There are a lot of false ideas going around about house inspections and the process and need for hiring home inspectors. Believing these myths could in many cases cost you a lot of money. So in the interest of saving you as many headaches as much cash as possible, here is the truth about some of these myths.
1) The report from the inspector serves as a list of needed repairs that the seller must address. Truth: The seller has the option of using this list as a list of repairs, or alternatively as a tool for negotiating, to help move the deal along.
2) There’s no real difference in home inspectors. Truth: A person is not qualified as a home inspector just because he or she claims the title-or even if they’re certified. In fact, some states don’t even require that an inspector have a license. Therefore, it’s essential that you examine the person’s credentials carefully, and if you’re not familiar with the certifying body, investigate them to make sure they are credible. It’s also a good idea to visit ashi.org to make sure that the inspector is a member of ASHI, the American Society of Home Inspectors. Finally, find out how many inspections they do in a typical year. You want to hire someone who does somewhere around 200 annually.
3) If your house is being sold “as is,” there’s no real need to hire an inspector. The truth: It doesn’t matter. An “as-is” home should still be inspected, since these houses aren’t sold totally defect-free-but rather, with defects that have been left unrepaired.
4) You don’t have to be there as the inspection takes place. Truth: While you don’t legally need to be there, it’s still best if you are. This way, you’ll learn how the various systems in your house operate, and you’ll also gain a greater knowledge of the exact condition of the home. Also, it’s easier to ask both the inspector and seller questions if you’re there at the time.
5) Homes that are newly built don’t really need to be inspected. Truth: According to a recent investigation conducted by CONSUMER REPORTS magazine, about 15 percent of newly-constructed homes are sold with serious flaws. Another study found that 41 percent of new houses had problems like moisture and mold, while about 34 percent had structural / frame issues.
6) Most houses only really need a termite inspection. Truth: While home inspectors do check for termite damage, there are many more potential problems than just these pesky bugs. A good home inspector will examine the house’s overall structure, the electricity, plumbing, central air and heating, and structural problems.
7) All you really need is a qualified person to give you an assessment of the property’s condition; a professional inspector is not needed. Truth: Unlike the so-called “qualified person,” a professional inspector will log his or her findings in a legal, written document. This becomes a formal and factual statement of everything discovered about the property. Legally, this is much more forceful than an oral assessment that has no written documentation to back it up.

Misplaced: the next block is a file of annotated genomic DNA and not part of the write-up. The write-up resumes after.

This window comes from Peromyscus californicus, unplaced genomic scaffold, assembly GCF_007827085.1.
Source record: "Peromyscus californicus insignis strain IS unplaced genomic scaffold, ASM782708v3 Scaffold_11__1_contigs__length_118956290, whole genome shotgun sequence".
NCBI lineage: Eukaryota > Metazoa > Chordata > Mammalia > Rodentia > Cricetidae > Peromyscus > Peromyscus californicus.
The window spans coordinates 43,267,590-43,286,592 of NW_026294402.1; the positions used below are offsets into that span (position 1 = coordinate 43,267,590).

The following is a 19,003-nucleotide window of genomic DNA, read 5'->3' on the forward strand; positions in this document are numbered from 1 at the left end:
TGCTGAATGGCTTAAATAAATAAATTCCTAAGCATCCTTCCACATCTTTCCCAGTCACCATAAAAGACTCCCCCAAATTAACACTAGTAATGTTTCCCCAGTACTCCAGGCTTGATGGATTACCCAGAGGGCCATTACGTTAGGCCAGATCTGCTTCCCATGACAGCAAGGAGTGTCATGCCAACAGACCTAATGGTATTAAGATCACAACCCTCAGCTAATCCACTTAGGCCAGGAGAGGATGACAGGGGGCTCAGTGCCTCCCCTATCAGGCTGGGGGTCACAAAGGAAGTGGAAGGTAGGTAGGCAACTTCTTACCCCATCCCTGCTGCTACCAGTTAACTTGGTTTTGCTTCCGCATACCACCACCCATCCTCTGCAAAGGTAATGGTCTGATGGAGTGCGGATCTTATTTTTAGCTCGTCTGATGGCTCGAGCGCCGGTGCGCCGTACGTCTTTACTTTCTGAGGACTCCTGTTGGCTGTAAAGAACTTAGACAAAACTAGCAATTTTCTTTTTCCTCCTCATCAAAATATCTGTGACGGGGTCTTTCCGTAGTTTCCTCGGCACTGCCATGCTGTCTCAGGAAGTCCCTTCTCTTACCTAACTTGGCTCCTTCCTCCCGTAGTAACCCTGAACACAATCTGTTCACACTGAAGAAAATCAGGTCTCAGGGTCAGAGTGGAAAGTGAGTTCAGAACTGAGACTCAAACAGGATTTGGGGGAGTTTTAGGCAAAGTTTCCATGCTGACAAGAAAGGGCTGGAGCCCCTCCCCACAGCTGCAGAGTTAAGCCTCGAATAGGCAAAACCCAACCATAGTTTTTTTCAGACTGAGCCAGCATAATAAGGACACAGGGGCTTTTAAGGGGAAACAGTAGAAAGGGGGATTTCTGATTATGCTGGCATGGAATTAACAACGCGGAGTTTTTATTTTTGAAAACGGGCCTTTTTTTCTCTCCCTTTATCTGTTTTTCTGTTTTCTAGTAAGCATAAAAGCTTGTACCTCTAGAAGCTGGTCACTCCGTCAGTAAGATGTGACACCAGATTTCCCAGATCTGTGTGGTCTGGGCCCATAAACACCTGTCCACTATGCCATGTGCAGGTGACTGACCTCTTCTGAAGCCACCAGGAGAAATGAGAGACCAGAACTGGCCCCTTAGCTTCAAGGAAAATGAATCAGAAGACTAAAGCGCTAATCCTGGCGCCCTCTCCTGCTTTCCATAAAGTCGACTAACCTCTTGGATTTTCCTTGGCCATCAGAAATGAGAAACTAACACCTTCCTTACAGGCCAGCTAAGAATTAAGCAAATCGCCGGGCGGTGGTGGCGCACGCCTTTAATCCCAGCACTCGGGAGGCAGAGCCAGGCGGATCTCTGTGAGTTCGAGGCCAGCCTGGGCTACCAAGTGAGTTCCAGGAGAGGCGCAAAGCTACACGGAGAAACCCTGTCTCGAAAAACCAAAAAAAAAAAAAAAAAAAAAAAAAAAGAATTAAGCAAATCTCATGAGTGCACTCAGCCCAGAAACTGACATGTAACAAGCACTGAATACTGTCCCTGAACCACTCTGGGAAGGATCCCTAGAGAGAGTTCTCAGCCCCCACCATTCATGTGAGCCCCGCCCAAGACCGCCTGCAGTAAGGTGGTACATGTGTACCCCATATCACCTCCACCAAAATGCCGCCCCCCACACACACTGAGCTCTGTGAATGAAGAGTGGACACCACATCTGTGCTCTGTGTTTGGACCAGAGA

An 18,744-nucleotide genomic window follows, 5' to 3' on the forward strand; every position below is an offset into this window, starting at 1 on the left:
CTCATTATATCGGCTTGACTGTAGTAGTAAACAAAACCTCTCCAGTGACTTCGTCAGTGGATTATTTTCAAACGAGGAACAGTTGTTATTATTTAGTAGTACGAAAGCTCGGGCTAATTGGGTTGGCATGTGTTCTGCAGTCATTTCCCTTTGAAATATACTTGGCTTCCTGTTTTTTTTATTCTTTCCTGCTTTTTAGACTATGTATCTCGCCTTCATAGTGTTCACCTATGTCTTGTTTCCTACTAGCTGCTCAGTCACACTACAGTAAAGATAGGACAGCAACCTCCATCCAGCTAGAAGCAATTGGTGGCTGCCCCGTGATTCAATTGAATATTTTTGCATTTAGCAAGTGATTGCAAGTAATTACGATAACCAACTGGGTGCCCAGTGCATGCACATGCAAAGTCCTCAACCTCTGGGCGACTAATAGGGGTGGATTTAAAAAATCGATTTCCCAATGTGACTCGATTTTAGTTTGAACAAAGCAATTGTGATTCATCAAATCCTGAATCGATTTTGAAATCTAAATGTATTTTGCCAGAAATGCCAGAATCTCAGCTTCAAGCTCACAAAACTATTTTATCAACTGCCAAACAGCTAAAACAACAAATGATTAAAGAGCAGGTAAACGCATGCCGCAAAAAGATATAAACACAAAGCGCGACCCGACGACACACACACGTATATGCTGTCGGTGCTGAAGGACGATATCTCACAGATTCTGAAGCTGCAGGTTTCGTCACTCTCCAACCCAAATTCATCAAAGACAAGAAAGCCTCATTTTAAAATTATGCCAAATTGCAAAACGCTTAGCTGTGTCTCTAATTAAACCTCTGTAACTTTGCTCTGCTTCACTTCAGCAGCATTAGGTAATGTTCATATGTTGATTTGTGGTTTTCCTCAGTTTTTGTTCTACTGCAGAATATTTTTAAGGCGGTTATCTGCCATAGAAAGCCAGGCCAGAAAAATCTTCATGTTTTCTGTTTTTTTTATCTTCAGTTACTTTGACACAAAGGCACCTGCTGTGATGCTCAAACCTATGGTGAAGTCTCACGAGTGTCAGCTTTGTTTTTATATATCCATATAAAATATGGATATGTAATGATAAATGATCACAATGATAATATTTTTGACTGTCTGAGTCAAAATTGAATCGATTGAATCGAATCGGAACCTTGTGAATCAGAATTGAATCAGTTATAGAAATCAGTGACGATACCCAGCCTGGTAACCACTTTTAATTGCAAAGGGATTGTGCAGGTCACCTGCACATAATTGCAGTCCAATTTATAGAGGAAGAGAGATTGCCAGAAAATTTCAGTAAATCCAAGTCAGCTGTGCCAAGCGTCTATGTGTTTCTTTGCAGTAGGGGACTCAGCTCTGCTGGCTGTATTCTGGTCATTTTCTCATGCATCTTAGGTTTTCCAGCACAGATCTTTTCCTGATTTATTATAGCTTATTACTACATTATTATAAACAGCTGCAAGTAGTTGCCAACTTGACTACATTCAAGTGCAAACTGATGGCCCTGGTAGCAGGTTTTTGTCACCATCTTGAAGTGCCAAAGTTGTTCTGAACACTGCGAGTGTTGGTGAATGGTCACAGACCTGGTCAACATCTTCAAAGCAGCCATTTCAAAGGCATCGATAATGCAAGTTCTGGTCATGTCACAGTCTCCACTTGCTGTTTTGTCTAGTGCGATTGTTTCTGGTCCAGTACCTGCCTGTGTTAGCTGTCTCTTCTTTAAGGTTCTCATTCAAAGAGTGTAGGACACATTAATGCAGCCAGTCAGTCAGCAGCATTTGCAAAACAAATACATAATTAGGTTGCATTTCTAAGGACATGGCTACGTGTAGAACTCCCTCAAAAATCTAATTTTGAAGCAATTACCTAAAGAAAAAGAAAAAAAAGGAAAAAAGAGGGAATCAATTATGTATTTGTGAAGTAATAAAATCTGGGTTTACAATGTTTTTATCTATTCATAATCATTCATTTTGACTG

8) It’s enough to have a general contractor conduct an informal home inspection. Truth: There are many states that legally prohibit a general contractor from performing home inspections. Since this person will likely be performing the repairs that are to be done, it is considered a conflict of interest. While it’s true that a contractor is often qualified to make the same assessments as a professional home inspector, the inspector has a knowledge of mechanical, plumbing, fire safety and electrical issues for a variety of structures, in a variety of ages, that the contractor might not. He also often knows building codes better than the contractor. Most importantly, his future work will not depend on how many problems he finds with your property-as the contractor’s might.
9) If the property has recently been appraised, or if I intend to have it appraised before purchase, there’s no need to have it inspected. Truth: While an appraiser can be expected to call your attention to major problems associated with the house and property (for instance, a foundation that appears to be cracking), they normally will not have the training that the home inspector has. As a result, they normally will not do a job that is as complete or detailed. You can almost certainly be sure, for instance, that they’re not going to make a trip to the rooftop to examine the structure up there.
10) Taking a walkthrough through the house and around the property serves the same purpose as a home inspection. Truth: No home-buyer should consider a walkthrough a replacement for a formal inspection. A walkthrough will provide you the chance to verify that things which the home inspector recommended has actually been done. But the inspection should take place several weeks (or possibly months) before the close, while the walkthrough occurs a few days before closing. So let’s repeat this principle: the walkthrough is a chance to make sure that repairs which the inspector suggested have been done; it is not a chance for the inspection itself. The reason is obvious: If the walkthrough is the first time that major problems are seen, there is little or no time to have them fixed before the scheduled closing. But even more importantly, the inspection is conducted by an objective third party-someone who is trained to see things that you might otherwise miss. A walkthrough is normally just you and the seller, neither of whom is probably as qualified to evaluate a structure as the inspector. Add to that the fact that the walkthrough normally moves rather quickly and you have a situation that is not at all conducive to a thorough examination of the property. So leave it to the professional to find those things that might cost you in the future. It might cost you a few dollars now for the inspection process, but not nearly as much as the damage to the house might cost you if you miss something important.